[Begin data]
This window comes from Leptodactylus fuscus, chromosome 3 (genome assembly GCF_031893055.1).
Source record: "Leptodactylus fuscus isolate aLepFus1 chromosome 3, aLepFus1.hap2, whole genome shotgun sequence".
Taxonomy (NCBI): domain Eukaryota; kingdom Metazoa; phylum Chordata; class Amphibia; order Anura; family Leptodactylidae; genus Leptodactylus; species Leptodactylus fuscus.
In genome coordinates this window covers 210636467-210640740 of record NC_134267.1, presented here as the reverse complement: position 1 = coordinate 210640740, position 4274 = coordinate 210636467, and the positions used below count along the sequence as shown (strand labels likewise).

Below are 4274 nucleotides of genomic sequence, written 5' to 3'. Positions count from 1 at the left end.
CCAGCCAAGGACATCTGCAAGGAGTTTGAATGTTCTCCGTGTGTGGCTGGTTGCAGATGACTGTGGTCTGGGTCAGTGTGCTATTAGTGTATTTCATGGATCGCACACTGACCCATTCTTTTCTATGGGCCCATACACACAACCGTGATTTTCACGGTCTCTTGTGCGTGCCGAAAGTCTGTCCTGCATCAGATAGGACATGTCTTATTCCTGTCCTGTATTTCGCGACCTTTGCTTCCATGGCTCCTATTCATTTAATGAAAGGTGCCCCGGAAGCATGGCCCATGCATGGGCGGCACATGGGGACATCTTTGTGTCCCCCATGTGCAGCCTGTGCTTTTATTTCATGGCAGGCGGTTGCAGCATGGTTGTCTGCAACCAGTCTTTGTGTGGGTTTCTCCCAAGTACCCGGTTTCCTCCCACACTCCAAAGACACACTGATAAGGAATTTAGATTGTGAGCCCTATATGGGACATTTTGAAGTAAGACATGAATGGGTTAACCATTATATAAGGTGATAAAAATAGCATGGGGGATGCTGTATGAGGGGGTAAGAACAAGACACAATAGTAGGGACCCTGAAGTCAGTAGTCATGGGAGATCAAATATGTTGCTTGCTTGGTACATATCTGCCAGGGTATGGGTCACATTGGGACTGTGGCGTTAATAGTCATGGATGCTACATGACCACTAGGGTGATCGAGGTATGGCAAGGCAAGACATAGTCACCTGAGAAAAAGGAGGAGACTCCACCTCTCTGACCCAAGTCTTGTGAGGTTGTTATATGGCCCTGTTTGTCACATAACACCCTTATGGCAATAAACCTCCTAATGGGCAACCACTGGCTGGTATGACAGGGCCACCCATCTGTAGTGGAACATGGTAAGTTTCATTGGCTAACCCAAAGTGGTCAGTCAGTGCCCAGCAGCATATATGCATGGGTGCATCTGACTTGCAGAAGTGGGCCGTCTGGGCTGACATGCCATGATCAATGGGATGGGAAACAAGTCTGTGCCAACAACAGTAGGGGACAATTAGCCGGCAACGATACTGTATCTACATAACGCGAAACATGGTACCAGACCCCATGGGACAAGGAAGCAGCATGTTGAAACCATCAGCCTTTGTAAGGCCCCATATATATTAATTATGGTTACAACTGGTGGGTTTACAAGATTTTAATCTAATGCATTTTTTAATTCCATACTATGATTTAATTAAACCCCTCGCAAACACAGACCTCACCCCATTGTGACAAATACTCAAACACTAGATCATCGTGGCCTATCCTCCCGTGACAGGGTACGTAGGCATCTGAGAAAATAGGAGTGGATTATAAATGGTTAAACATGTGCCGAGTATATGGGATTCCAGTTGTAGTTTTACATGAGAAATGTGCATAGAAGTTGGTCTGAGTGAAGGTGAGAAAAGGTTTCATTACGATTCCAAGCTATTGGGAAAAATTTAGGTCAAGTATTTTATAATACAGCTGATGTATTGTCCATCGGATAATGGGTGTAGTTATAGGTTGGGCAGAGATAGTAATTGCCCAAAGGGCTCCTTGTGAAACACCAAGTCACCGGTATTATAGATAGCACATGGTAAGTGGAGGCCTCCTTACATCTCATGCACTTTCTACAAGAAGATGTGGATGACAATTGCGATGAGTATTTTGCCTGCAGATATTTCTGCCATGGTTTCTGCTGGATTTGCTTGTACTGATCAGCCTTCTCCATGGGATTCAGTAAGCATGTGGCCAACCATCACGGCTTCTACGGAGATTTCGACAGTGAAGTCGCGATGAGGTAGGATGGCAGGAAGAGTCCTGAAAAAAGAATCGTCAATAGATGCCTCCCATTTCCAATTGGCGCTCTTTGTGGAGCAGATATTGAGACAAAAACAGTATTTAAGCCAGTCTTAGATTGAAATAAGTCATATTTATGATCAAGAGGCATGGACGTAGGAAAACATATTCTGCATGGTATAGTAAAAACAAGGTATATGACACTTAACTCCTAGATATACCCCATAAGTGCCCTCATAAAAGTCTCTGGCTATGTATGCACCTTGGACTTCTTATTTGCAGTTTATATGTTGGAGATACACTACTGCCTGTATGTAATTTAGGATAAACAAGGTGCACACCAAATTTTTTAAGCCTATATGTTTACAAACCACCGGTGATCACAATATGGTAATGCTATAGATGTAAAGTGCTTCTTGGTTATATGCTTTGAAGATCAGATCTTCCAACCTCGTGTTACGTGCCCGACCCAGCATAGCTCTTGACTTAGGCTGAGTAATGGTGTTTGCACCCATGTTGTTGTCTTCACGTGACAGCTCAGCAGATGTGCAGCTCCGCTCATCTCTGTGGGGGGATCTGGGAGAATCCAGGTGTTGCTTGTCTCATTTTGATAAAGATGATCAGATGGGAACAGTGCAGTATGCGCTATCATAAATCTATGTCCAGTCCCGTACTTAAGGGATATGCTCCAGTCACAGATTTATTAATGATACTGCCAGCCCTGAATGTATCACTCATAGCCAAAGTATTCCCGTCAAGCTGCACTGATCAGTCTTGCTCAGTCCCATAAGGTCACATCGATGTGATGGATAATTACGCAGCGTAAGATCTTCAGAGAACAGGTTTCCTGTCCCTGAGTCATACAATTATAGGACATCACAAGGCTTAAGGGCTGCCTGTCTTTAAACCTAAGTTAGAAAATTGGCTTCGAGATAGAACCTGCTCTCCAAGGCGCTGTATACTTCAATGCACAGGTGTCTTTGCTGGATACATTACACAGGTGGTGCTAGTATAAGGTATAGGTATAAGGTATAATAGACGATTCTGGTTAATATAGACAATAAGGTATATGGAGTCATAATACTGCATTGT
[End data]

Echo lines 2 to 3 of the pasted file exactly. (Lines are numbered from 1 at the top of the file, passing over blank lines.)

Source record: "Leptodactylus fuscus isolate aLepFus1 chromosome 3, aLepFus1.hap2, whole genome shotgun sequence".
Taxonomy (NCBI): domain Eukaryota; kingdom Metazoa; phylum Chordata; class Amphibia; order Anura; family Leptodactylidae; genus Leptodactylus; species Leptodactylus fuscus.